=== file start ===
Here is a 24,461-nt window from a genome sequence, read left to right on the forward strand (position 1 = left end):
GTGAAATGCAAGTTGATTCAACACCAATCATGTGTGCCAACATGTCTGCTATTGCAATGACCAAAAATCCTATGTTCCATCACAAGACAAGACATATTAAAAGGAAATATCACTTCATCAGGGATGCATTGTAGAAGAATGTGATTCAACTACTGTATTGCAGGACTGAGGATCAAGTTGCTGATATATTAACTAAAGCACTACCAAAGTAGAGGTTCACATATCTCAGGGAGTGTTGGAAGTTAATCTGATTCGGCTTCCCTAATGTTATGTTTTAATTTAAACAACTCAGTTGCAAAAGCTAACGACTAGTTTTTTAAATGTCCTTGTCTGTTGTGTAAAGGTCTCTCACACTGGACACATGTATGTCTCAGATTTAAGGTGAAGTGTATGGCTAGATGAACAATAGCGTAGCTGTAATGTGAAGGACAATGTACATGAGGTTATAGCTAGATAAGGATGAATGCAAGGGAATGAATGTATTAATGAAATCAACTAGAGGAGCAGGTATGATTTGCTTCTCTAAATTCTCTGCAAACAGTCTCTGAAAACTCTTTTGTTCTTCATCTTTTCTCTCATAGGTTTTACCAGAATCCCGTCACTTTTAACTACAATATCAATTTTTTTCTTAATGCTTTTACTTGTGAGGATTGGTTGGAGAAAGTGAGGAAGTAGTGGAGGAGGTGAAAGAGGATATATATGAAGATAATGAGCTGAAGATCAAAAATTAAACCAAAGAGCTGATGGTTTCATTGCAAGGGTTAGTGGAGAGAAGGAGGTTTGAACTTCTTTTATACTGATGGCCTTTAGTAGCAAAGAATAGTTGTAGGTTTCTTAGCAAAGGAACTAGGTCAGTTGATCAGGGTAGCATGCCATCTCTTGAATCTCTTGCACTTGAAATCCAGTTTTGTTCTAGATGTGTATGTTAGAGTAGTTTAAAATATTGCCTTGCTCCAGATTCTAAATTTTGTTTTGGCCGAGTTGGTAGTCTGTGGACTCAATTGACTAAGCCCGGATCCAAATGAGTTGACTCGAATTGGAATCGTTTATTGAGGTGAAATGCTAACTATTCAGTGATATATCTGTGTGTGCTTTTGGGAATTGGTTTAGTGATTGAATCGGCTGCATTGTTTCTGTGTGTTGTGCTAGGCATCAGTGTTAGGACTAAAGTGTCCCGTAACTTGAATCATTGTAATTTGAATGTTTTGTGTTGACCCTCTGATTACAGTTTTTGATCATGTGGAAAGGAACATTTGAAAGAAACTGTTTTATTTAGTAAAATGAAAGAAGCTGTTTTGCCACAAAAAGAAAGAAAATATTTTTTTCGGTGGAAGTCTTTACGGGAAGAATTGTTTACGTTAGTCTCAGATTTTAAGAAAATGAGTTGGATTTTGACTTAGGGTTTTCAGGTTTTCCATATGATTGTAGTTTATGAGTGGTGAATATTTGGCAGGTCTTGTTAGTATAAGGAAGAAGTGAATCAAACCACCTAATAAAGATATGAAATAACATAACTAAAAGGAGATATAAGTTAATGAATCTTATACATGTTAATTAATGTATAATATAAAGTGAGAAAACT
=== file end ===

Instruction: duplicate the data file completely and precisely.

Here is a 24,461-nt window from a genome sequence, read left to right on the forward strand (position 1 = left end):
GTGAAATGCAAGTTGATTCAACACCAATCATGTGTGCCAACATGTCTGCTATTGCAATGACCAAAAATCCTATGTTCCATCACAAGACAAGACATATTAAAAGGAAATATCACTTCATCAGGGATGCATTGTAGAAGAATGTGATTCAACTACTGTATTGCAGGACTGAGGATCAAGTTGCTGATATATTAACTAAAGCACTACCAAAGTAGAGGTTCACATATCTCAGGGAGTGTTGGAAGTTAATCTGATTCGGCTTCCCTAATGTTATGTTTTAATTTAAACAACTCAGTTGCAAAAGCTAACGACTAGTTTTTTAAATGTCCTTGTCTGTTGTGTAAAGGTCTCTCACACTGGACACATGTATGTCTCAGATTTAAGGTGAAGTGTATGGCTAGATGAACAATAGCGTAGCTGTAATGTGAAGGACAATGTACATGAGGTTATAGCTAGATAAGGATGAATGCAAGGGAATGAATGTATTAATGAAATCAACTAGAGGAGCAGGTATGATTTGCTTCTCTAAATTCTCTGCAAACAGTCTCTGAAAACTCTTTTGTTCTTCATCTTTTCTCTCATAGGTTTTACCAGAATCCCGTCACTTTTAACTACAATATCAATTTTTTTCTTAATGCTTTTACTTGTGAGGATTGGTTGGAGAAAGTGAGGAAGTAGTGGAGGAGGTGAAAGAGGATATATATGAAGATAATGAGCTGAAGATCAAAAATTAAACCAAAGAGCTGATGGTTTCATTGCAAGGGTTAGTGGAGAGAAGGAGGTTTGAACTTCTTTTATACTGATGGCCTTTAGTAGCAAAGAATAGTTGTAGGTTTCTTAGCAAAGGAACTAGGTCAGTTGATCAGGGTAGCATGCCATCTCTTGAATCTCTTGCACTTGAAATCCAGTTTTGTTCTAGATGTGTATGTTAGAGTAGTTTAAAATATTGCCTTGCTCCAGATTCTAAATTTTGTTTTGGCCGAGTTGGTAGTCTGTGGACTCAATTGACTAAGCCCGGATCCAAATGAGTTGACTCGAATTGGAATCGTTTATTGAGGTGAAATGCTAACTATTCAGTGATATATCTGTGTGTGCTTTTGGGAATTGGTTTAGTGATTGAATCGGCTGCATTGTTTCTGTGTGTTGTGCTAGGCATCAGTGTTAGGACTAAAGTGTCCCGTAACTTGAATCATTGTAATTTGAATGTTTTGTGTTGACCCTCTGATTACAGTTTTTGATCATGTGGAAAGGAACATTTGAAAGAAACTGTTTTATTTAGTAAAATGAAAGAAGCTGTTTTGCCACAAAAAGAAAGAAAATATTTTTTTCGGTGGAAGTCTTTACGGGAAGAATTGTTTACGTTAGTCTCAGATTTTAAGAAAATGAGTTGGATTTTGACTTAGGGTTTTCAGGTTTTCCATATGATTGTAGTTTATGAGTGGTGAATATTTGGCAGGTCTTGTTAGTATAAGGAAGAAGTGAATCAAACCACCTAATAAAGATATGAAATAACATAACTAAAAGGAGATATAAGTTAATGAATCTTATACATGTTAATTAATGTATAATATAAAGTGAGAAAACT